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Tomorrow's New York Times runs a 10,000-word article about prewar intelligence on Iraq's nuclear program being called a "smoking gun", "persuasive", with predictions of "significant impact". I agree, although not on the Bush campaign, as Barry Ritholtz suggests. I believe it will have significant impact on the New York Times, because as Tom Maguire and CQ reader Michael K note, the Washington Post ran an article fourteen months ago that tells the exact same story.
At issue is the national-security assessment of aluminum tubes sought by Saddam Hussein in 2000 from China. The administration determined that the type and size of the tubes indicated that they were to be used in a nuclear centrifuge. Now we know that was not the case, especially after the testimony and evidence of Dr. Mahdi Obeidi, but at the time the West had not been in Iraq for two years and had little information on the state of Saddam's programs. The Times article suggests that the Bush Administration deliberately chose the worst-case scenario rather than the more likely explanation that the tubes were meant for rocket production.
Unfortunately, so did the Post in August 2003, hardly making this a revelation. Not only that, but the Times article even uses the same source to produce the same story. Consider this from the Post:
His name was Joe, from the U.S. government. He carried 40 classified slides and a message from the Bush administration.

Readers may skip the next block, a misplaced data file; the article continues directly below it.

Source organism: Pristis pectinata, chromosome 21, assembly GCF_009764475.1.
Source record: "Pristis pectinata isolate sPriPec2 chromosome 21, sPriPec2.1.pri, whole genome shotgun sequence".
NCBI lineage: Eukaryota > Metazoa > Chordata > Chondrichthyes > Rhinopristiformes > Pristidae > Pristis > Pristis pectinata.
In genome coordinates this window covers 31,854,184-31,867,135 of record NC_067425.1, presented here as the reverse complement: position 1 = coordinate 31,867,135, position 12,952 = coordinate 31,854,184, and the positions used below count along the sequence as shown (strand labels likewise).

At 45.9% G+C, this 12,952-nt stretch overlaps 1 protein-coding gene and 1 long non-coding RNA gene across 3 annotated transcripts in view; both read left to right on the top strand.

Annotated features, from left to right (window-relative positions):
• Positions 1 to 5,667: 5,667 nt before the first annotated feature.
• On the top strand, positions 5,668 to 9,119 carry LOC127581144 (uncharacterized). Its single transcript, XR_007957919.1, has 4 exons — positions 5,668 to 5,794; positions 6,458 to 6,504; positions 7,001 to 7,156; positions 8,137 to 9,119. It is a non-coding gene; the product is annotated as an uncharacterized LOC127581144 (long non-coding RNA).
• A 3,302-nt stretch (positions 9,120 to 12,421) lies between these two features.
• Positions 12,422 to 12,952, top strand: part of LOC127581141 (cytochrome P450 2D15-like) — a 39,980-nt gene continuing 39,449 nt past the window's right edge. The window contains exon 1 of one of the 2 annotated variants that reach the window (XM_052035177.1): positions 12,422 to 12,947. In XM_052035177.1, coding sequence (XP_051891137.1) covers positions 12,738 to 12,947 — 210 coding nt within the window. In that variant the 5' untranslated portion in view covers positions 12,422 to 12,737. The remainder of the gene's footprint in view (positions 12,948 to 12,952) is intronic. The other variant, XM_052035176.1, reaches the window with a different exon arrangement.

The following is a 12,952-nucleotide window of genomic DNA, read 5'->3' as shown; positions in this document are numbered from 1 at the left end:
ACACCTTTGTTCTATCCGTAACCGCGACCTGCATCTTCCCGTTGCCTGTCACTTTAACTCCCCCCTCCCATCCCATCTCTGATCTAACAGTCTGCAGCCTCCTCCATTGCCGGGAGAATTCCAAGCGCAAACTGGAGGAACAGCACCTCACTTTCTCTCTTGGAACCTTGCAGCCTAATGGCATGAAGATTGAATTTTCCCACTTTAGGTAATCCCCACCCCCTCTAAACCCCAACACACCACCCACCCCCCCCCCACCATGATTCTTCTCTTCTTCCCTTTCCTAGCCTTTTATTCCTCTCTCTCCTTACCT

An engineer-turned-CIA analyst, Joe had helped build the U.S. government case that Iraq posed a nuclear threat. He landed in Vienna on Jan. 22 and drove to the U.S. diplomatic mission downtown. In a conference room 32 floors above the Danube River, he told United Nations nuclear inspectors they were making a serious mistake.
At issue was Iraq's efforts to buy high-strength aluminum tubes. The U.S. government said those tubes were for centrifuges to enrich uranium for a nuclear bomb. But the IAEA, the world's nuclear watchdog, had uncovered strong evidence that Iraq was using them for conventional rockets.
Joe described the rocket story as a transparent Iraqi lie. According to people familiar with his presentation, which circulated before and afterward among government and outside specialists, Joe said the specialized aluminum in the tubes was "overspecified," "inappropriate" and "excessively strong." No one, he told the inspectors, would waste the costly alloy on a rocket.
In fact, there was just such a rocket. According to knowledgeable U.S. and overseas sources, experts from U.S. national laboratories reported in December to the Energy Department and U.S. intelligence analysts that Iraq was manufacturing copies of the Italian-made Medusa 81. Not only the Medusa's alloy, but also its dimensions, to the fraction of a millimeter, matched the disputed aluminum tubes.
And then there's this from tomorrow's Times:
According to a 511-page report on flawed prewar intelligence by the Senate Intelligence Committee, the agencies learned in early 2001 of a plan by Iraq to buy 60,000 high-strength aluminum tubes from Hong Kong.
The tubes were made from 7075-T6 aluminum, an extremely hard alloy that made them potentially suitable as rotors in a uranium centrifuge. Properly designed, such tubes are strong enough to spin at the terrific speeds needed to convert uranium gas into enriched uranium, an essential ingredient of an atomic bomb. For this reason, international rules prohibited Iraq from importing certain sizes of 7075-T6 aluminum tubes; it was also why a new C.I.A. analyst named Joe quickly sounded the alarm.
At the C.I.A.'s request, The Times agreed to use only Joe's first name; the agency said publishing his full name could hinder his ability to operate overseas.
It's good to know that the Times stays on top of the news. Either that, or David Barstow must be their editor in charge of reprints.Sphere It View blog reactions
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Tracked on October 3, 2004 9:54 AM
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